Outside Edge: Show Kim Jong-Il a fairer way
Sunday 13 March 2011
Palestine's first-ever competitive football match on home soil, in Ramallah in the West Bank, shines like a beacon of hope even if they lost their Olympic qualifier against Thailand on penalties.
"Sport can pave the way to statehood for Palestine," said their federation's president Jibril Rajoub – assuming Israel doesn't pave over the Faisal al-Husseini stadium first. Sport is also breaking down barriers in North Korea after the travel agent Dylan Harris of Wigan was given permission by the secretive totalitarian state to run golf tours to the country – which has just one course. Let's hope they don't come up against the dictator Kim Jong-Il, who went round in a world-record score of 38 playing his first-ever round of golf in 1994 – including five holes in one. A Communist version of Monopoly has been released in Poland, in which contestants have to queue up for food – unless they draw a Chance card that sends them to the front because of their Party connections. Not a game for party animals though.
Steve Whiteley's winnings from a £2 stake on the Tote's Jackpot – punters choose the winners of six races – after he won a free ticket to the races at Exeter. The 61-year-old heating engineer from North Tawton in Devon was so excited, he forgot his partner Jill's birthday. But she wasn't an old nag.
Time for players to raise the bar
High dudgeon – though not as high as might be expected – in Ridgeons League Division One, where struggling Long Melford Essex FC have been accused of lowering the crossbar at their ground by up to five inches when they played high-flying Saffron Walden Town. They won the match 2-1, despite having lost 7-0 at Saffron Walden earlier in the season, and it could have been more if their apparent ruse hadn't backfired when they hit the bar twice. In Romania, the owner of Steaua Bucharest is desperately trying to stop his players hitting the bar. After his manager Marius Lacatus resigned, Gigi Becali started calling the landlines of all his players at 10pm and if they are not at home, they are fined five per cent of their match fee. Becali said: "I don't want piano players, I want players who carry the piano." And they had better change their tune.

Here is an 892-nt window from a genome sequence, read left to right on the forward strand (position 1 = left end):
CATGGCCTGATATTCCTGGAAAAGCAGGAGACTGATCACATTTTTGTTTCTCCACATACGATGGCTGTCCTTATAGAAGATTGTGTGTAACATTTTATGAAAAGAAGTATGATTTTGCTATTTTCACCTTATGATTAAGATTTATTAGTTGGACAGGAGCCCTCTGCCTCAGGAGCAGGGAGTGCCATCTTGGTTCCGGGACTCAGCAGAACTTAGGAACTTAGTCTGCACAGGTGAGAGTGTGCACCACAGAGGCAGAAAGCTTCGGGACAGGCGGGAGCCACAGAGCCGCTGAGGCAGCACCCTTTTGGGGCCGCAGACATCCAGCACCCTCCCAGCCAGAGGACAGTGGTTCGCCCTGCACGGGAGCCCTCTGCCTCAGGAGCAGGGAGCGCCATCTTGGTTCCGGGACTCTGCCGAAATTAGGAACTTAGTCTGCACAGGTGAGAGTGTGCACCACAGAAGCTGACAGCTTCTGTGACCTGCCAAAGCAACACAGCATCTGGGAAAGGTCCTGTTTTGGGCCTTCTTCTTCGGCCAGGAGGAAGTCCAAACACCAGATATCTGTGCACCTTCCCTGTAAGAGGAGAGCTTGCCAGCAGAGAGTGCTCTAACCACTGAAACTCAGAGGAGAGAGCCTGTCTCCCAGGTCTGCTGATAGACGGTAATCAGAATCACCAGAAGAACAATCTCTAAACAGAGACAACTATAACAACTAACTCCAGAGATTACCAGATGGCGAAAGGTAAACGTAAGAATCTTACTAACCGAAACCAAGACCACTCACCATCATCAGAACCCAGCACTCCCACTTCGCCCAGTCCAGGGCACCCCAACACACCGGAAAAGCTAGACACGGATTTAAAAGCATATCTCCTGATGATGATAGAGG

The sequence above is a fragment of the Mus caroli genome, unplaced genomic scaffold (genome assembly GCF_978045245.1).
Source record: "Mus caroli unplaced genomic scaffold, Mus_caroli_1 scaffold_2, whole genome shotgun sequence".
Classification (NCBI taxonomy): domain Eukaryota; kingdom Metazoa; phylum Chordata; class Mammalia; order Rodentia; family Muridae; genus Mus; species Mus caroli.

Ivo Karlovic, the Croatian tennis player, hits the fastest-ever serve, 156mph (251kph), in a Davis Cup match against Germany...
Niall O'Brien, Ireland's wicketkeeper, lost six cricket bats at the World Cup after the game against India in Bangalore but they were found in the Indian team's luggage in Delhi...
Jon McGhee, 13, was reimbursed £42 by Reading after he spent his birthday money on a replica shirt with Gylfi Sigurdsson's name on it – just before the club sold the player.
Ian Poulter, the English golfer, has discovered that he is allergic to grass 16 years after turning professional – there is only one type of grass he can tolerate, and three species of trees...
Mike Tindall, the England rugby union centre, has been told by Princess Anne to get his nose straightened before he marries her daughter, showjumper Zara Phillips...
Peter Walton, the football referee, forgot to take his yellow card on to the field for Everton versus Birmingham City and had to brandish a pretend card at Jordon Mutch.
Heading for a bad case of the shakes
Joe d'Amico is playing ketchup with his running ambitions. The 36-year-old from Chicago is training for next Sunday's Los Angeles Marathon by eating only McDonald's food for 30 days leading up to the race. "I've been eating McDonald's since I was a kid," he said. "In a way I've been practising for this my whole life." Sensibly he's steering clear of Big Macs and keeping to a varied diet: bagels, egg McMuffins and hotcakes for breakfast; chicken sandwiches, fries, cookies and Coke for lunch; and, er, back to the breakfast menu for dinner.
To be fair, he has completed 14 marathons before, and is also running 100 miles a week to keep his weight down. There's a much healthier combination of sport and nutrition at the Chinchilla Festival in Queensland, Australia: watermelon skiing. Competitors carve clogs out of the fruits and are dragged by ropes like waterskiers across a tarpaulin covered in melon mush. Top seeds don't like to be pipped at the finish.
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